I liked it, but I think it would be hard to love. The novel felt like a memoir, to the point where I found myself wishing that Fong Bates had simply written more directly about her childhood. I found it so hard to connect with Su-Jen/Annie, the main character, who observes the people around her without doing anything, without even reacting. I don't think it was Su-Jen's character to use her voice, but she could have shared how she felt with the reader. I know, the theme of the book is "swallow your bitterness", but it would have been nice to know how Su-Jen felt about what she was suppressing. I guess it's arguable that she was suppressing her feelings from her own self, too. I guess?
Everything else about the book is delightful. My heart ached for Su-Jen's father, who sacrificed everything for his family, who worked so hard even into old age, who knew what his white customers thought about him but didn't let himself be hurt by them. And for her mother, who was just so unhappy, whose life had been changed for the worse by her move to Canada, who could feel happiness within reach but who had to sacrifice that happiness, for her family. And even for her brother, who was just a few years too old to be fully Canadian and free from the old traditions like Su-Jen was. And I loved Charlotte and her quirky family so much.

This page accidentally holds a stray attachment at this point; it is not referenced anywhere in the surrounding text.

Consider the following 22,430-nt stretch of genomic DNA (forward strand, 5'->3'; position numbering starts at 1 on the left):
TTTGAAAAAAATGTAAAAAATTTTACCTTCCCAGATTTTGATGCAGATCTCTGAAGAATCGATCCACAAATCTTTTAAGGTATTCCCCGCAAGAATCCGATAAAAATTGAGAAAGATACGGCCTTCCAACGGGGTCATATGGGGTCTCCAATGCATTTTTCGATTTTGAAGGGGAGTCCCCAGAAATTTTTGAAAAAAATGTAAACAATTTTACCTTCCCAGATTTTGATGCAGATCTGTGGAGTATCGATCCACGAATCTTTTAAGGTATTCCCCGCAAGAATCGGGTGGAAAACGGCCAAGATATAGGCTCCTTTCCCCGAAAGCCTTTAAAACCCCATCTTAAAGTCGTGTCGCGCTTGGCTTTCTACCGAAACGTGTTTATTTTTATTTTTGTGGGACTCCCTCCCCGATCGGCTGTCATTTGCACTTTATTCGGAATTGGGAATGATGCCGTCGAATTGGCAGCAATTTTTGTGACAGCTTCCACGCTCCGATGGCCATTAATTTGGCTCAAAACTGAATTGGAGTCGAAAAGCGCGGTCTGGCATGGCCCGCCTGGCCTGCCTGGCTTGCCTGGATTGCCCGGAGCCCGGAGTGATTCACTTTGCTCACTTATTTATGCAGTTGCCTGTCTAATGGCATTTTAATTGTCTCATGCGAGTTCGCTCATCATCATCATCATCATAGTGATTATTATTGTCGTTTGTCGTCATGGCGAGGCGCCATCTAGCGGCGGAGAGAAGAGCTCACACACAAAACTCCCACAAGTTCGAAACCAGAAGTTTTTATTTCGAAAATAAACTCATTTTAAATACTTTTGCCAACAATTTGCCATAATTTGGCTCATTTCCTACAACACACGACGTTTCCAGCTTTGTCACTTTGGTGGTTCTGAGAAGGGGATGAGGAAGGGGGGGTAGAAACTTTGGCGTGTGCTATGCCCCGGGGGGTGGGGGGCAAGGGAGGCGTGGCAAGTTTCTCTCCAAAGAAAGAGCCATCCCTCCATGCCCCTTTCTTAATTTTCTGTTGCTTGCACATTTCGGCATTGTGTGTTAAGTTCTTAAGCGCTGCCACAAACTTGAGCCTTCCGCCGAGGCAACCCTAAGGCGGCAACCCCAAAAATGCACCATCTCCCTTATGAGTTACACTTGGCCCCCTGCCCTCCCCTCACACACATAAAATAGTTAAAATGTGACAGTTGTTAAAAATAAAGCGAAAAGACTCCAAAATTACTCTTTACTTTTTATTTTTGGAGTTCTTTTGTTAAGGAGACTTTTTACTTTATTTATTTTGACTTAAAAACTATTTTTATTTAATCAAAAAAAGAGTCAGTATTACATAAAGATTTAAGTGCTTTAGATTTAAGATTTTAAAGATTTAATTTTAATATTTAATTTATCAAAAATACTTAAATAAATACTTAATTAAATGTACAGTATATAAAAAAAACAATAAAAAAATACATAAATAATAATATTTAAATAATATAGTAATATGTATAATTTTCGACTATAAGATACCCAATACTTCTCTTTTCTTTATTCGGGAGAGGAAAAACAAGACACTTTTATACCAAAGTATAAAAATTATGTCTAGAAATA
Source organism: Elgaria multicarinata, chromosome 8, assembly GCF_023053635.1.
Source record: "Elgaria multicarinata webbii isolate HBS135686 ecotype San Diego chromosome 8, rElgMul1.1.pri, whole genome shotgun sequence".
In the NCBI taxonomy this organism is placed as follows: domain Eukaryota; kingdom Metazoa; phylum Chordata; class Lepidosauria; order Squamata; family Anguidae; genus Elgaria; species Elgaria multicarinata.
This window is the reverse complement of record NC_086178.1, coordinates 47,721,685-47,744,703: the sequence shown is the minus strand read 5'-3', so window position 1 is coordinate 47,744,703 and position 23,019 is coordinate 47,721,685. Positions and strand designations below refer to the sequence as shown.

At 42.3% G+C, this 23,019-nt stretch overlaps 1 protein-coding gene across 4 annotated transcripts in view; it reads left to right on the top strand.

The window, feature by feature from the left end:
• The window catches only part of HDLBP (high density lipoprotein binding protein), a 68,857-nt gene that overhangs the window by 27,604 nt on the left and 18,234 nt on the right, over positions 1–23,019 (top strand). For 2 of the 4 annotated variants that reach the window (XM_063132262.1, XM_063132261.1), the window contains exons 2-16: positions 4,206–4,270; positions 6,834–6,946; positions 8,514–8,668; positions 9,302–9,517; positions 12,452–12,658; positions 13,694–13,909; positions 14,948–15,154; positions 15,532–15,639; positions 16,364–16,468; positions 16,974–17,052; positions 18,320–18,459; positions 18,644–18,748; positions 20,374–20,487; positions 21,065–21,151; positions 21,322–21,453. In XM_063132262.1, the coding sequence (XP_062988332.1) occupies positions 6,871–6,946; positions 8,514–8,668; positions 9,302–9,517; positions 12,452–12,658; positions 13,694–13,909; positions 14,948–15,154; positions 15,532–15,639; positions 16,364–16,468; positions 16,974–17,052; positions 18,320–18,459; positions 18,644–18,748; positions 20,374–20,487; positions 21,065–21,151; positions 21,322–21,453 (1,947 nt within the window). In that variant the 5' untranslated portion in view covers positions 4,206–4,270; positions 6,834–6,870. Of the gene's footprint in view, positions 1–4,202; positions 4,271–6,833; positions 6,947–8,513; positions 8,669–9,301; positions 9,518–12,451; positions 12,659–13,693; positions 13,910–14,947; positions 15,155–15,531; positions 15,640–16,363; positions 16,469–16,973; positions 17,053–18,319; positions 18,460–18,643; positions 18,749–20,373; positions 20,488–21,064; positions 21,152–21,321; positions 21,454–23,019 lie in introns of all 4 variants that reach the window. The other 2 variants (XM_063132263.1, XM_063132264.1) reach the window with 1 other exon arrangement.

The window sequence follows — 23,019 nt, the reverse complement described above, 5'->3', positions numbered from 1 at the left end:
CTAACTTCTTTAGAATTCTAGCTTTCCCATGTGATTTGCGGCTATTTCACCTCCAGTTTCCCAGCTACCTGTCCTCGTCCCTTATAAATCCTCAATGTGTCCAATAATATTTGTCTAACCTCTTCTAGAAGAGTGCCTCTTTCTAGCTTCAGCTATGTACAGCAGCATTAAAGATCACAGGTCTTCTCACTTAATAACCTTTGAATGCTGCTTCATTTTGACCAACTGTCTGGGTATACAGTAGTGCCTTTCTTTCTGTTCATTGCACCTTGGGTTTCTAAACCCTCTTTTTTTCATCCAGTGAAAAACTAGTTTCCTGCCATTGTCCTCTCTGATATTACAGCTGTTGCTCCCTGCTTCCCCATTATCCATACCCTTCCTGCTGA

I would love to read more books about first-generation immigrants. This book was completely worthwhile, and despite my frustration with its main character, I would recommend it.